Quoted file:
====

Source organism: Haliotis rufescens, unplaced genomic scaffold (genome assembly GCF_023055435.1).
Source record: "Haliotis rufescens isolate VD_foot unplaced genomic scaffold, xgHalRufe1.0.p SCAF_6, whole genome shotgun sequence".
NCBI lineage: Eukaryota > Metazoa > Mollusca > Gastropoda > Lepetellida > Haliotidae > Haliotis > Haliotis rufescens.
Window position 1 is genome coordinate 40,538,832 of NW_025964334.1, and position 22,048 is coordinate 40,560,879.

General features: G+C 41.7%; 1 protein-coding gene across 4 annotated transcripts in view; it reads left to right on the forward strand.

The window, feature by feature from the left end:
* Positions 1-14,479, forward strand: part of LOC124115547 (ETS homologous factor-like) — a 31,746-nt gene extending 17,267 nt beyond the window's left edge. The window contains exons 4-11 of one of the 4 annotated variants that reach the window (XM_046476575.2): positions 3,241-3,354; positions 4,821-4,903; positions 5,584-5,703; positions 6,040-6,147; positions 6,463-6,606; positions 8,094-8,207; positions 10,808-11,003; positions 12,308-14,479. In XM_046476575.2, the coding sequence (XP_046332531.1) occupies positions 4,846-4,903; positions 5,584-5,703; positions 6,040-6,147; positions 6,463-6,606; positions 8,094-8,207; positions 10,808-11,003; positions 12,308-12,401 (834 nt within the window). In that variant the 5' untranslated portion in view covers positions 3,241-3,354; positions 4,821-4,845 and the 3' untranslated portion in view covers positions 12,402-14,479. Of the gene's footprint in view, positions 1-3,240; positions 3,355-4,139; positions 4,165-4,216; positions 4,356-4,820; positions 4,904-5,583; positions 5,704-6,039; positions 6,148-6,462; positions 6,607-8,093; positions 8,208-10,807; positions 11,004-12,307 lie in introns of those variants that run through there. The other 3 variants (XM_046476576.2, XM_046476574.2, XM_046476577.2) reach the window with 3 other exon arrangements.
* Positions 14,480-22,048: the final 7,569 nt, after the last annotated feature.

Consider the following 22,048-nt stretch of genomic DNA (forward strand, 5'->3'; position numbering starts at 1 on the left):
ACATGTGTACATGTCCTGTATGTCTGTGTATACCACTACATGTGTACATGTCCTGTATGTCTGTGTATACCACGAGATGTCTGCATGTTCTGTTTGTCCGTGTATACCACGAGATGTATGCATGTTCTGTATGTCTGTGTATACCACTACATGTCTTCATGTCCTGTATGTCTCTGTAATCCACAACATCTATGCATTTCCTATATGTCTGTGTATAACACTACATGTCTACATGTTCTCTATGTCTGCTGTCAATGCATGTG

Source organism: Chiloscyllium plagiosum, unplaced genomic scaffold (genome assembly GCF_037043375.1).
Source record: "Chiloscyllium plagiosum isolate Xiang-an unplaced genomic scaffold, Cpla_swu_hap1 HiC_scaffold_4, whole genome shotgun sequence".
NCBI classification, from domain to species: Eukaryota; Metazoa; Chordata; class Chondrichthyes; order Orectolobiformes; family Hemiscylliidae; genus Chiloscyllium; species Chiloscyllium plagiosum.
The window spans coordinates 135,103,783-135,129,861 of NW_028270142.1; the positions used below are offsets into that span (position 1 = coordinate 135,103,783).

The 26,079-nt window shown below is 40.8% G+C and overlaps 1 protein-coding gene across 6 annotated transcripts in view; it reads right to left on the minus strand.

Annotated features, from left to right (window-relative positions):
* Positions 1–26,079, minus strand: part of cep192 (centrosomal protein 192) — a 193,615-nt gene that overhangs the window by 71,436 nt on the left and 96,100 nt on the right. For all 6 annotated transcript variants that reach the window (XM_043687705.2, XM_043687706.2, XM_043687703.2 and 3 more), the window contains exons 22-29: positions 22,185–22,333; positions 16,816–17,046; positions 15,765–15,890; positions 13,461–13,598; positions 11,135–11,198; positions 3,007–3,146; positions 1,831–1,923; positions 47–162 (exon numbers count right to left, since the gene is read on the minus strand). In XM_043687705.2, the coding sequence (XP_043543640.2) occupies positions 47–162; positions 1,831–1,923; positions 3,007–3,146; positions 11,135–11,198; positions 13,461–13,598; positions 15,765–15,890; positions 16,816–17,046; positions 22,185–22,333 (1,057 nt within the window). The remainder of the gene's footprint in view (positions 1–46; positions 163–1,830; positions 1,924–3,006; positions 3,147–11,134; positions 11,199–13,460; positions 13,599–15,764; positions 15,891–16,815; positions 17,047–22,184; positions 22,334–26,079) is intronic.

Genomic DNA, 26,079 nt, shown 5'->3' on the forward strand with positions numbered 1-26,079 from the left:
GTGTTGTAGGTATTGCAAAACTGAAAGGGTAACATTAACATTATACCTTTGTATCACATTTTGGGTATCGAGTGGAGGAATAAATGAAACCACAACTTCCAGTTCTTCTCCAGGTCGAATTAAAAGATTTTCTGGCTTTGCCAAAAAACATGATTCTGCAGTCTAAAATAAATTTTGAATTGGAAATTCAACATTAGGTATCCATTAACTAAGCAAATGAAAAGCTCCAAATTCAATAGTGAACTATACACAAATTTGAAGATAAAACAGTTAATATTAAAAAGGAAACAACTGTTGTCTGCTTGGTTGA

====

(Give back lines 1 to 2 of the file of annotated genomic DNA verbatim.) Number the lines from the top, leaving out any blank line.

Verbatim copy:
Source organism: Haliotis rufescens, unplaced genomic scaffold (genome assembly GCF_023055435.1).
Source record: "Haliotis rufescens isolate VD_foot unplaced genomic scaffold, xgHalRufe1.0.p SCAF_6, whole genome shotgun sequence".